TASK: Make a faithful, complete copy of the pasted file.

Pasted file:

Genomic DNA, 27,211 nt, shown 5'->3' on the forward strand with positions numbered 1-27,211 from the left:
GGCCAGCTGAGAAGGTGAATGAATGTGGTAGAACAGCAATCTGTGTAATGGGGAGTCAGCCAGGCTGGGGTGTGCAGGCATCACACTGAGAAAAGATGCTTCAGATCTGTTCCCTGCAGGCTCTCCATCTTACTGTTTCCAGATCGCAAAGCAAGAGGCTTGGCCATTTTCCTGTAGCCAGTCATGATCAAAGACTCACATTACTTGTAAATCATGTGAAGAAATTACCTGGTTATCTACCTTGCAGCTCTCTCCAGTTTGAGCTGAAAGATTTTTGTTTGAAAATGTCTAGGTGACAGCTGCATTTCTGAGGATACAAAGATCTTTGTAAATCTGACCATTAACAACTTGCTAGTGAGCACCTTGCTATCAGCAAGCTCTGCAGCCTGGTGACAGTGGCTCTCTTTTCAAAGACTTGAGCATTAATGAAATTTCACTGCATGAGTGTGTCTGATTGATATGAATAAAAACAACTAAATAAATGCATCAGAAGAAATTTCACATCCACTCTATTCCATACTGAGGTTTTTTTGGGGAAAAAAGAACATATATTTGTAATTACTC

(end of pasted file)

Genomic DNA, 27,211 nt, shown 5'->3' on the forward strand with positions numbered 1-27,211 from the left:
GGCCAGCTGAGAAGGTGAATGAATGTGGTAGAACAGCAATCTGTGTAATGGGGAGTCAGCCAGGCTGGGGTGTGCAGGCATCACACTGAGAAAAGATGCTTCAGATCTGTTCCCTGCAGGCTCTCCATCTTACTGTTTCCAGATCGCAAAGCAAGAGGCTTGGCCATTTTCCTGTAGCCAGTCATGATCAAAGACTCACATTACTTGTAAATCATGTGAAGAAATTACCTGGTTATCTACCTTGCAGCTCTCTCCAGTTTGAGCTGAAAGATTTTTGTTTGAAAATGTCTAGGTGACAGCTGCATTTCTGAGGATACAAAGATCTTTGTAAATCTGACCATTAACAACTTGCTAGTGAGCACCTTGCTATCAGCAAGCTCTGCAGCCTGGTGACAGTGGCTCTCTTTTCAAAGACTTGAGCATTAATGAAATTTCACTGCATGAGTGTGTCTGATTGATATGAATAAAAACAACTAAATAAATGCATCAGAAGAAATTTCACATCCACTCTATTCCATACTGAGGTTTTTTTGGGGAAAAAAGAACATATATTTGTAATTACTC